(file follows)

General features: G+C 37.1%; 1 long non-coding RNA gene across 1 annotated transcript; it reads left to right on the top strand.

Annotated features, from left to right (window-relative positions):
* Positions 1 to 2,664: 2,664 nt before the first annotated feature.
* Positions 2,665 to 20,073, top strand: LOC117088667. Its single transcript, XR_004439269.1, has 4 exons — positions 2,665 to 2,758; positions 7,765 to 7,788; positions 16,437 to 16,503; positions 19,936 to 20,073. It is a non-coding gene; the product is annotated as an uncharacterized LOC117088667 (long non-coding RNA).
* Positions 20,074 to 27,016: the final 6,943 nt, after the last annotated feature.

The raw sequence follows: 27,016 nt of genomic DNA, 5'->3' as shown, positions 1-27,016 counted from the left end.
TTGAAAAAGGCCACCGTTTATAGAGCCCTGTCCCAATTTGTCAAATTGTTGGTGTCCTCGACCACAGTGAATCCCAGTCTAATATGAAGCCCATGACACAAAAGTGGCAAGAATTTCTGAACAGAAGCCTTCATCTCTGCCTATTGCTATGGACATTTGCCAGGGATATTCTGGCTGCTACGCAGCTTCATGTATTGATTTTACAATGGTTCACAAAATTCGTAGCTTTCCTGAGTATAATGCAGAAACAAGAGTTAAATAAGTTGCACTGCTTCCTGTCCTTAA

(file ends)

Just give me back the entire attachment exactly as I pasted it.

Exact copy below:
General features: G+C 37.1%; 1 long non-coding RNA gene across 1 annotated transcript; it reads left to right on the top strand.

Annotated features, from left to right (window-relative positions):
* Positions 1 to 2,664: 2,664 nt before the first annotated feature.
* Positions 2,665 to 20,073, top strand: LOC117088667. Its single transcript, XR_004439269.1, has 4 exons — positions 2,665 to 2,758; positions 7,765 to 7,788; positions 16,437 to 16,503; positions 19,936 to 20,073. It is a non-coding gene; the product is annotated as an uncharacterized LOC117088667 (long non-coding RNA).
* Positions 20,074 to 27,016: the final 6,943 nt, after the last annotated feature.

The raw sequence follows: 27,016 nt of genomic DNA, 5'->3' as shown, positions 1-27,016 counted from the left end.
TTGAAAAAGGCCACCGTTTATAGAGCCCTGTCCCAATTTGTCAAATTGTTGGTGTCCTCGACCACAGTGAATCCCAGTCTAATATGAAGCCCATGACACAAAAGTGGCAAGAATTTCTGAACAGAAGCCTTCATCTCTGCCTATTGCTATGGACATTTGCCAGGGATATTCTGGCTGCTACGCAGCTTCATGTATTGATTTTACAATGGTTCACAAAATTCGTAGCTTTCCTGAGTATAATGCAGAAACAAGAGTTAAATAAGTTGCACTGCTTCCTGTCCTTAA